Cartier Masse Mystérieuse
The Masse Mystérieuse, in our humble opinion, is surely the highlight of its 2022 novelties. The Mystérieuse is an icon of Cartier’s, but this particular rendition with the movement encapsulated in its oscillating weight is simply mind-blowing. How the heck did Cartier even achieve such a feat?
We absolutely love the creativity behind the watch, and we appreciate the originality of the Masse Mystérieuse. This is what we love to see in watchmaking, where brands go all out to do something unique and different. In our books, the concept is a perfect ten. The execution simply takes the watch onto a whole new level, and frankly, we dare say that the Masse Mystérieuse is easily one of our favourite novelties in Watches and Wonders 2022.
2018 saw the introduction of a refreshed Santos-Dumont line with great success. This year, Cartier had further refined the already stunning Santos-Dumont, with the introduction of a new dial (with square motifs) and lacquer coating on both the case and bezel. This definitely adds a different dimension to the Santos-Dumont, as well as some vibrancy to the original variant. It might perhaps not be everyone’s cup of tea understandably, but we do feel that the addition of a layer of lacquer brings out the subtle elements and design cues of the Santos-Dumont nicely.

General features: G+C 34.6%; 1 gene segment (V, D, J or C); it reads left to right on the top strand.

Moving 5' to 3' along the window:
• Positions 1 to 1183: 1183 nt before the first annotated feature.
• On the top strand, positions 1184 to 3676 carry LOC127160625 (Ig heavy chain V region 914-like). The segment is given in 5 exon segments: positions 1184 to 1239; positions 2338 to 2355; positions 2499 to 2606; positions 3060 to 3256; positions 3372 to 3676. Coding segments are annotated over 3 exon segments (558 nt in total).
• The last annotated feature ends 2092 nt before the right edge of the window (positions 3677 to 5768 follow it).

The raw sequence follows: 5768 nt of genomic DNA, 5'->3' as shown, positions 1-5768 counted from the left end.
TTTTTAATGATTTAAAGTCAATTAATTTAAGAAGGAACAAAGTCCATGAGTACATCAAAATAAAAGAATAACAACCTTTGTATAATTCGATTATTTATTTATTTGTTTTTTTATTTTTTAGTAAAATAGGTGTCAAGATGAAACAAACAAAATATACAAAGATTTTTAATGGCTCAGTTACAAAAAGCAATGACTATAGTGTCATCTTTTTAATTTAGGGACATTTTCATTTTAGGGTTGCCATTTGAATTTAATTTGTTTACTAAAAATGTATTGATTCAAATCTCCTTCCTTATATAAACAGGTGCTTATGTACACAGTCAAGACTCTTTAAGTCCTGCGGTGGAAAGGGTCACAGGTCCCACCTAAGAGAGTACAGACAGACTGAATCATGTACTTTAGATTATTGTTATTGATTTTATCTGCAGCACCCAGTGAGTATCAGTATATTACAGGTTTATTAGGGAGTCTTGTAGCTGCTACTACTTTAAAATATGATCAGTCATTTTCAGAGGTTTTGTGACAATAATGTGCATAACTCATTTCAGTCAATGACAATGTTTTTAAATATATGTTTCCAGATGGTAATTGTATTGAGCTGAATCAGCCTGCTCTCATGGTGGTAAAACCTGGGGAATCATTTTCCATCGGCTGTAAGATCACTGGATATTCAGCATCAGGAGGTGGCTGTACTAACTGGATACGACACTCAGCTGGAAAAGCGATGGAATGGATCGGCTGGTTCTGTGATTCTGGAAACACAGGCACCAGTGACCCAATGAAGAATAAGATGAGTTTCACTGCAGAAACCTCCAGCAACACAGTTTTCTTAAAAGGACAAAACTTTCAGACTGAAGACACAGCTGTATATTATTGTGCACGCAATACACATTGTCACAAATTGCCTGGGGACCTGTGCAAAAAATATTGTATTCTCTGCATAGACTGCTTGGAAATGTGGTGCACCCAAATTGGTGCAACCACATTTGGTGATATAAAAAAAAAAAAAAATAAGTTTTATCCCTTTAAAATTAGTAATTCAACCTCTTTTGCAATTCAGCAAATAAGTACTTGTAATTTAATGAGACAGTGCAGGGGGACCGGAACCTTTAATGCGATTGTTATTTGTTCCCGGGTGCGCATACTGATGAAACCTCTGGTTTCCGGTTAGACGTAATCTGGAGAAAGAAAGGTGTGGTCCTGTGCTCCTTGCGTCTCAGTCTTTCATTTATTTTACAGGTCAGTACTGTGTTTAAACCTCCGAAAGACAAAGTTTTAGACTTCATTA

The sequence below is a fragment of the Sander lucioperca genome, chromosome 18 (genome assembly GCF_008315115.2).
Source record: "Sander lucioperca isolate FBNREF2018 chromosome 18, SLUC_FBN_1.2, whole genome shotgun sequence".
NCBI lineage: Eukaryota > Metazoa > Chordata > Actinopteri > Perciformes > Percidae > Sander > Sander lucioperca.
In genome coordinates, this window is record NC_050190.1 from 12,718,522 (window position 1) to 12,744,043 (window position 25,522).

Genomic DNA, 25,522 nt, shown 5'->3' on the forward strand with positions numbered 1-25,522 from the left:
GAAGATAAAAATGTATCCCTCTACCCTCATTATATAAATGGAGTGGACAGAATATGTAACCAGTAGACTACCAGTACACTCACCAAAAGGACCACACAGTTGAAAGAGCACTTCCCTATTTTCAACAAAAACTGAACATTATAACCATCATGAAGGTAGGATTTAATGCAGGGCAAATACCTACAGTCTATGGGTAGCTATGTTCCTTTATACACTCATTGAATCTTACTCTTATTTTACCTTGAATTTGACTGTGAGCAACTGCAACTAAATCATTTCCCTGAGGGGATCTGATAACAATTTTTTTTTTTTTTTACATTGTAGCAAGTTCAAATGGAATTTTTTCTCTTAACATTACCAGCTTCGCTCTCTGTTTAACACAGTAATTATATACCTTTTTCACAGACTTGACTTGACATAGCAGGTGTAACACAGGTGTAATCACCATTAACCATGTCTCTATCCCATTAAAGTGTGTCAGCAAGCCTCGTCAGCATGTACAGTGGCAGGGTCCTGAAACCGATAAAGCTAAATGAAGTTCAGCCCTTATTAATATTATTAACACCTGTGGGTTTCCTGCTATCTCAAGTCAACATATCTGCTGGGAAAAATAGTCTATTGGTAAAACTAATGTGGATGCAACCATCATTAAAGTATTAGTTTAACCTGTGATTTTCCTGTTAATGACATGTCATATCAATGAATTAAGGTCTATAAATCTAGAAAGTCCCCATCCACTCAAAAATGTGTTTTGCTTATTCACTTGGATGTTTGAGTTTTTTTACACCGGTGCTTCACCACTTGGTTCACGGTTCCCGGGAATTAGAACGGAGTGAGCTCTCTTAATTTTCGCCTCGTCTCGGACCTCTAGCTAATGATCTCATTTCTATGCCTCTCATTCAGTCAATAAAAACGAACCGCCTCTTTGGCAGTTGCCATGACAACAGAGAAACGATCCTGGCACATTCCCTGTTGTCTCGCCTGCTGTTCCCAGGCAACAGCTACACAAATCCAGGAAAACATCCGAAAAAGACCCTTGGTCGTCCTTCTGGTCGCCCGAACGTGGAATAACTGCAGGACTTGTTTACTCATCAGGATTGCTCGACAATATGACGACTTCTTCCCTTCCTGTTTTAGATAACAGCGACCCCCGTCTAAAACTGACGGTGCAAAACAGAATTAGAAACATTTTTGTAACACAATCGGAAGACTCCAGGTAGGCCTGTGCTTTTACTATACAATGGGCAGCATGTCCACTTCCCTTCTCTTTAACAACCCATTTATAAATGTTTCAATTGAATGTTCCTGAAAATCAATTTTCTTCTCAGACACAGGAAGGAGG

Finally, the last of our highlights: Cartier Pasha.
The Pasha novelties are segregated into two portions – Pasha without complications, and Pasha with complications. For the former, the novelties come with a detachable “grille”, which brings a different look to the Pasha. It is certainly an intriguing design, and one that non-conformists will surely adore.
As for the Pasha watches with complications, Cartier introduced a chronograph, moonphase, skeleton, and tourbillon variants. We love the moonphase variant, especially with the mignight-blue planisphere present at the six o’clock position of the watch. The blue especially stands out, and we love the use of an oval motif which adds a playful touch to the design language of the Pasha and its circular case. Separately, the Skeleton variant is also stunning, with the introduction of luminescence material on the open-worked dial and use of black ADLC steel on the case adding a whole new dimension to the already extraordinary timepiece.
Press Release Information
- 22mm x 29.5mm x 6.6mm (Small) / 25.5mm x 33.7mm x 6.6mm (Large)
- Black lacquer dial
- Stainless steel case
- Crown set with a blue synthetic spinel cabochon
- Black alligator leather strap
- Quartz movement
For Cartier, time is here and now. Pure lines, perfect form and precise proportions: these enduring watches stand out as readily in their own time as they will in the future. The Tank watch is a prime example of being utterly timeless.